The Centers for Disease Control and Prevention continues to learn about coronavirus transmission and the severity of the resulting illness.
In an updated guidance, the CDC said the virus spreads through droplets and small airborne particles suspended in the air and inhaled. These small particles, or aerosols, are formed when an infected person “coughs, sneezes, sings, talks or breathes,” the CDC wrote, adding that mounting evidence shows the possibility of airborne transmission.
“These particles can be inhaled into the nose, mouth, airways, and lungs and cause infection. This is thought to be the main way the virus spreads,” per the CDC.
“We have known of potential of aerosol spread,” Dr. Waleed Javaid, director of Infection Prevention and Control at Mount Sinai Downtown, told Fox News in an email statement. “This can occur when certain procedures are performed, or even in certain cases it occurs without airway procedures.”
Close contact was still said to be a common route of transmission, with larger respiratory droplets transmitted from person to person and the risk of transmission increasing with prolonged close contact.
These droplets and airborne particles can travel beyond six feet, the agency said, noting airborne transmission can occur during choir practice, in restaurants, or in fitness classes, for example. Overall, indoor places with poor ventilation raise the risk.
While touching infected surfaces is not the main route of transmission, the CDC said touching surfaces with the virus, and then the eyes, mouth or nose can also spread COVID-19.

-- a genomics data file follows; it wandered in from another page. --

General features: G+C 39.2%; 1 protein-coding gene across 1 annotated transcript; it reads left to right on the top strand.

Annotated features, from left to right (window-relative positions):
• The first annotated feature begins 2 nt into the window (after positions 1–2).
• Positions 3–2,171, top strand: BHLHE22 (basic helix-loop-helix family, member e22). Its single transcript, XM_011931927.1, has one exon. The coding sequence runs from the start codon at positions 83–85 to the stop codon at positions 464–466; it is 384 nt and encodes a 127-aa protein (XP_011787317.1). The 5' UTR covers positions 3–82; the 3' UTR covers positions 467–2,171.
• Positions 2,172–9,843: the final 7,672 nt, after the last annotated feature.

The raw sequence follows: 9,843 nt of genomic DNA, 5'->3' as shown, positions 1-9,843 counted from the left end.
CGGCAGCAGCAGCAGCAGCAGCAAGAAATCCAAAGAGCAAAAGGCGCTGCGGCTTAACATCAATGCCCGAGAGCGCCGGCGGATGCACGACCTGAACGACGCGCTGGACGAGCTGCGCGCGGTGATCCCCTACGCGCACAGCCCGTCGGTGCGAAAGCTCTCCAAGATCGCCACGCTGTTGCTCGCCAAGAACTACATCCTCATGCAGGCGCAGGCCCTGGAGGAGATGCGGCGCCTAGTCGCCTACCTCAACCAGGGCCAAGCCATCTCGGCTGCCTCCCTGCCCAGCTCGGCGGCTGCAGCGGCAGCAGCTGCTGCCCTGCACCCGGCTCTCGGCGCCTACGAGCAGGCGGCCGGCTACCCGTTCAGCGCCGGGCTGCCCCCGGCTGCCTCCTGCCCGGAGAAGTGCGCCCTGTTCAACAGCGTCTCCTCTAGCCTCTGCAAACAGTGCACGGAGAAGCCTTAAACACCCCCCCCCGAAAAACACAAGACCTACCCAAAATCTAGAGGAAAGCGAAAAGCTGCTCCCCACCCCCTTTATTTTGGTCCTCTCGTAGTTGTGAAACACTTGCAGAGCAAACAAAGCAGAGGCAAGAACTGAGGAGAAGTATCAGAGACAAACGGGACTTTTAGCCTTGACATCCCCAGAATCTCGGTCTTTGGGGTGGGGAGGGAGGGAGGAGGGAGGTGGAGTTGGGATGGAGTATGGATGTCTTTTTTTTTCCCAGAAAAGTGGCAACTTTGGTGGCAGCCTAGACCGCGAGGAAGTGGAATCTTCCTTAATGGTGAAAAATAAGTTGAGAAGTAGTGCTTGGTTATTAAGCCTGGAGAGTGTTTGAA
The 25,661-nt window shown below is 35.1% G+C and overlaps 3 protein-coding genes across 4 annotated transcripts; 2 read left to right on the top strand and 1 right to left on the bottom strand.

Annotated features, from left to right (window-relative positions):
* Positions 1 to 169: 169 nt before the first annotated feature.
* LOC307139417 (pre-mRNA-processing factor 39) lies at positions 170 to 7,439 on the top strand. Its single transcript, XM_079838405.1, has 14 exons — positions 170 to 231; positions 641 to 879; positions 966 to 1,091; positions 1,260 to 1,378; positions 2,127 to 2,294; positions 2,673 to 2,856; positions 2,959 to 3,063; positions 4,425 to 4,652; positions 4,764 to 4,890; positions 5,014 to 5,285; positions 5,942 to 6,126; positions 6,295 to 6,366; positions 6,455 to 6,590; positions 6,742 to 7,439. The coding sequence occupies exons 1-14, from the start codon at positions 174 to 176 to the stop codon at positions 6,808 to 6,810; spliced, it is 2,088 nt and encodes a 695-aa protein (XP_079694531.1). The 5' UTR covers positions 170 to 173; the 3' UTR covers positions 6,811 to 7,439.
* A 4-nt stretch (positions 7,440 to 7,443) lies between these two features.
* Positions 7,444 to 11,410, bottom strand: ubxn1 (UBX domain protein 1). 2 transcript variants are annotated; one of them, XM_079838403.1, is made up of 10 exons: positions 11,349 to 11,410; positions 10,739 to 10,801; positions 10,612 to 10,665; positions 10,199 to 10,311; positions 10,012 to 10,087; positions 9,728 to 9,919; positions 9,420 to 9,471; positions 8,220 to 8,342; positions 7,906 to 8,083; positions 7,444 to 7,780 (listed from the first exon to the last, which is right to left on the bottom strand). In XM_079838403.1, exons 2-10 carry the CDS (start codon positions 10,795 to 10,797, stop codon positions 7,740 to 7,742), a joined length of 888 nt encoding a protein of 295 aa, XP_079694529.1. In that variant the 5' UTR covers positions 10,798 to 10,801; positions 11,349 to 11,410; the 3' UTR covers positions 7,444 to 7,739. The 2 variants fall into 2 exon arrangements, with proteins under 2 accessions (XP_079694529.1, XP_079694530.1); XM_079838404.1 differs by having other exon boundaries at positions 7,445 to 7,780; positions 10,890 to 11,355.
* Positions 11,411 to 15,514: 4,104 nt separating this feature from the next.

The CDC described COVID-19, among other airborne viruses, as among the most contagious and easily spread.
“The virus that causes COVID-19 appears to spread more efficiently than influenza, but not as efficiently as measles, which is highly contagious,” the health agency said.
Much of the health guidance remained the same; maintain at least six feet from others, wear a mask, practice hand hygiene, isolate at home when sick and disinfect frequently touched surfaces. The agency also advised using air purifiers to cut down on airborne germs in indoor areas.
One emergency medicine physician doubted the updated guidance would alter the behavior of less inclined members of the public.
“Much of the public has been unwilling to adjust their behavior, so I don’t think this will have a great impact on our citizens who aren’t already being vigilant,” Dr. Matt Lambert, chief medical information officer for HCI Group, told Fox News. “For policymakers who chose to account for scientific guidelines, this report will make it challenging to continue to expand indoor activities, such as dining and concerts, through the fall and winter months.”
Lambert said it was “difficult to predict” how schools would react to the guidelines, noting that “schools of all levels seemed to have adopted a ‘stop again- start again’ strategy.
The expanded guidelines were urged by hundreds of scientific experts who called on the global health agency to greater acknowledge the risk of COVID-19 airborne transmission.